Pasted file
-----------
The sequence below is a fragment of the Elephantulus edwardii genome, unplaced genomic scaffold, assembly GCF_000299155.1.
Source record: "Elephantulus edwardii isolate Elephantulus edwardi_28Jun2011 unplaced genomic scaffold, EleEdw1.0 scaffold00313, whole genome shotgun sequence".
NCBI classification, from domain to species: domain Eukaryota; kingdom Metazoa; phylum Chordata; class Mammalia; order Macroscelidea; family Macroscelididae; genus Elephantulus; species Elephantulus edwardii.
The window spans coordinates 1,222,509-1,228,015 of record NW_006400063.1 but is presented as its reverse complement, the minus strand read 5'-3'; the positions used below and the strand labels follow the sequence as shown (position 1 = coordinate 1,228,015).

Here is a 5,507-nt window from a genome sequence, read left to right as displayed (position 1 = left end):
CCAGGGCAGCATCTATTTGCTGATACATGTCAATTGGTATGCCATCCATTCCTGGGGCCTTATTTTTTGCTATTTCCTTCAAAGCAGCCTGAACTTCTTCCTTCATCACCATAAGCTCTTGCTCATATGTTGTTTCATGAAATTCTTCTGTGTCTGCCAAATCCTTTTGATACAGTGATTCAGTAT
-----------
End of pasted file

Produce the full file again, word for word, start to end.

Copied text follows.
The sequence below is a fragment of the Elephantulus edwardii genome, unplaced genomic scaffold, assembly GCF_000299155.1.
Source record: "Elephantulus edwardii isolate Elephantulus edwardi_28Jun2011 unplaced genomic scaffold, EleEdw1.0 scaffold00313, whole genome shotgun sequence".
NCBI classification, from domain to species: domain Eukaryota; kingdom Metazoa; phylum Chordata; class Mammalia; order Macroscelidea; family Macroscelididae; genus Elephantulus; species Elephantulus edwardii.
The window spans coordinates 1,222,509-1,228,015 of record NW_006400063.1 but is presented as its reverse complement, the minus strand read 5'-3'; the positions used below and the strand labels follow the sequence as shown (position 1 = coordinate 1,228,015).

Here is a 5,507-nt window from a genome sequence, read left to right as displayed (position 1 = left end):
CCAGGGCAGCATCTATTTGCTGATACATGTCAATTGGTATGCCATCCATTCCTGGGGCCTTATTTTTTGCTATTTCCTTCAAAGCAGCCTGAACTTCTTCCTTCATCACCATAAGCTCTTGCTCATATGTTGTTTCATGAAATTCTTCTGTGTCTGCCAAATCCTTTTGATACAGTGATTCAGTAT